The England and Wales Cricket Board is in real danger of skating on very thin ice if it thinks test cricket can be taken for granted. And, the England ODI teams comprising various individuals who are really ‘England C’ players can represent the national team in a packed schedule that means its’ leading players become unavailable for selection because of injury or mental ‘burnout’.
More to the point, I think ENGLISH CRICKET HAS LOST ITS TRUE PURPOSE. IN A DESIRE TO OPTIMISE THE MONETISATION THE SPORT, I think it has lost sight of its’ responsibility to govern the sport. And, instead, I fear the ECB has (effectively) positioned itself as a private promoter of the sport by ‘selling’ the England team to broadcasters and a schedule that is not sustainable for the best players to play year-on year.
Does cricket need to make money?
Yes, of course it does – but only to ensure the game can be funded properly from the bottom up.
Is cricket a sport that is in need of successful marketing and global growth – yes of course such benefits would be brilliant to enjoy.
But, does it need an exhaustive schedule which reduces the quality of the product and develops an over-sized and over-paid professional administration? It also doesn’t need to over-pay its on-field performers (relative to their commercial value) and have them sat on the sidelines (Chris Woakes story this past year is a joke) and too many England players don’t need to be contracted to prevent them from joining the IPL. Only the best t20 players get IPL contracts – not the likes of Stuart Broad/James Anderson.
I went to Lord’s last Sunday to experience The HUNDRED. I enjoyed it. I think the event has good potential – but needs some ‘tweaking’. In my humble opinion, the format is too long – it needs to be 10 overs per team – or 50 balls per team innings. Then, it can still be called The HUNDRED. If it s purpose is to introduce ‘cricket’ to a new audience, then make it short, fast and fun. Currently, it is a t20 match match with a few less overs and a few complicated rules and tactical time outs which contradict the idea of simplification of a complex sport.
The Royal London 50 over Cup
What a shambles this event is if it is meant to be ‘the event’ which develops a future England World Cup WINNING TEAM. Too many emerging players, and too many ‘sub-standard professional players are playing – this serves to dilute the effect of any performances returned by players. For example, Kent look like a club team (largely because of COVID) and thus any batsman who scores runs against ‘Kent’ is effectively a good club player’, not a future England prospect. In days of yore, county runs meant something – and helped the individual gain the attention of the media and the England selectors.I think it needs to become either an ‘Emerging Players’ competition and priced accordingly to attract local crowds, or reduced in size to be a winner takes all knockout format ?(like the old Natwest Trophy/Gillette Cup) with ALL the best players available for selection. ‘The Best versus The Best’ brings out the best performances in players.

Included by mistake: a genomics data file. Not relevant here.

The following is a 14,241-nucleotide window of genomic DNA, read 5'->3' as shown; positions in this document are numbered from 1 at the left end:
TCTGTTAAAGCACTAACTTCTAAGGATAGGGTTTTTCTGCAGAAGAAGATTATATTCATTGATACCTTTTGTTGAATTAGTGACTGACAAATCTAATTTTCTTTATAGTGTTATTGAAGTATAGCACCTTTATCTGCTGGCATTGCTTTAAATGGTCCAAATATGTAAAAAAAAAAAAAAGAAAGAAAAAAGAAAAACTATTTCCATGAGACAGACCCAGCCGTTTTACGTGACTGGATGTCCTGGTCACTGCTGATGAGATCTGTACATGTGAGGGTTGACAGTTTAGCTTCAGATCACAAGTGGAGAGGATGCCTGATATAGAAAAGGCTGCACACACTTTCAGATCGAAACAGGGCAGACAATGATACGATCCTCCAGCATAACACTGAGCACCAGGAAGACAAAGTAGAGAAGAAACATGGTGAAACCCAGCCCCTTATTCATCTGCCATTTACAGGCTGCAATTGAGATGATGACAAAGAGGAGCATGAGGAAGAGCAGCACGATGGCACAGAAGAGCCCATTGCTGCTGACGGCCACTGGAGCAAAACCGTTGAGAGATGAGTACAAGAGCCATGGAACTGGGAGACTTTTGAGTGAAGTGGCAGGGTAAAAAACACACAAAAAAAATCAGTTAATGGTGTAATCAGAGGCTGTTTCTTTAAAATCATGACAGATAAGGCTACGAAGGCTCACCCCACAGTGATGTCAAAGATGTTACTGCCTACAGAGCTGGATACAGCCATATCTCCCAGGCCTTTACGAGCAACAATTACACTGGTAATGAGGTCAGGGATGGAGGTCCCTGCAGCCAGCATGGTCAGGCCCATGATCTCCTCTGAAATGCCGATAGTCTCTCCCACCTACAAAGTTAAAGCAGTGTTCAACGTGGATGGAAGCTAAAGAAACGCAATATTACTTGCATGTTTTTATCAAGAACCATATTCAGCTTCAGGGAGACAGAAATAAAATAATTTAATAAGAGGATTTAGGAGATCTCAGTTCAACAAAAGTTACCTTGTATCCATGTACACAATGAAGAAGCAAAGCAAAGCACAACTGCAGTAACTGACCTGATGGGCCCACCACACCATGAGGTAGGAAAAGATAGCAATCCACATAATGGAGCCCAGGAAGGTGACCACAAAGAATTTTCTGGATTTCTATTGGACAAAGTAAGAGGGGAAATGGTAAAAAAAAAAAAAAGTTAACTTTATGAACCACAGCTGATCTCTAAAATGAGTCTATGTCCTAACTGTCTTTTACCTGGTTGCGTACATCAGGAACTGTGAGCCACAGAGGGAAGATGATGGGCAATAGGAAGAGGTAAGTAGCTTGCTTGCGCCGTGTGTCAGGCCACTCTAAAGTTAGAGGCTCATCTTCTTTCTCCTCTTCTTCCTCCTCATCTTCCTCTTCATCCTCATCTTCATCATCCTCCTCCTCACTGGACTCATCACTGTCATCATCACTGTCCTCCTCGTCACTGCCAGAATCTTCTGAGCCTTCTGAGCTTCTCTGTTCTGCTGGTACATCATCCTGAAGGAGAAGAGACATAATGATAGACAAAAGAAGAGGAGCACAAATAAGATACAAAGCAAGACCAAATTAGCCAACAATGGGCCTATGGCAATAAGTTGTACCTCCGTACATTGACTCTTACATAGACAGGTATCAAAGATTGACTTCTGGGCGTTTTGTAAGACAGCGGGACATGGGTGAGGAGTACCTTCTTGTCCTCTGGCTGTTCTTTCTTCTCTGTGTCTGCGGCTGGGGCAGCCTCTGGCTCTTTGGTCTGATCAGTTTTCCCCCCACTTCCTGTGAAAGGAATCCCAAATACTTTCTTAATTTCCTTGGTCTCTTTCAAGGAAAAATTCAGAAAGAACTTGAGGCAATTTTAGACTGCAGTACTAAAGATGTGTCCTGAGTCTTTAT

The County Championship
It is ‘a dog’s breakfast’ of a tournament/league. Few people I know have any idea of who is playing who, when the fixtures take place, and whether the winner of the Bob Willis Trophy is the leading county over a season or the team who played well in an end of season match to determine the winner.
0 BlastThe desire to promote The HUNDRED ha marginalised the t20 Blast. And, with few leading international players being made available to participate in the tournament, the appeal and the credibility of producing good performance has dropped off. It’s sad. With increasingly more funding to promote the tournament, and with fewer matches to make each match more meaningful, the t20 Blast can be a brilliant product, not just a regular cash-cow for county clubs. Less is more, sometimes.
England is in danger of becoming a mid-ranking test team because it has a national governing body that has prioritised white-ball cricket and revenue. Player burn out, injuries through excessive play, and poor technical skills due to an excess of short-form cricket in the schedule has created a worrying lack of skill and fitness/all round health in players being asked to play test cricket successfully against the world’s best individuals and teams. The ECB has shown a dereliction of duty here in my opinion. It ha s’talked a good game’ about the primacy of test cricket but in actual fact, despite its’ riches, the English game is not ‘schooling’ players from its domestic system to become good test match players.
A Proposed Solution
Go back to the drawing board – think about prioritising cricket as a performance-based sport with only the best players being contracted by ECB (Stokes/Root) TO SAVE COSTS and fund the infra-structure below the international team in a sensible, practical way that takes care of the long term health of the sport.
Have fewer teams, 3 divisions of county cricket. 2 white-ball tournaments (50 over and t20) with fewer matches and more time to practice and rest. And re-start The HUNDRED with a focus on making it a promotional tool to introduce the game to youngsters and families.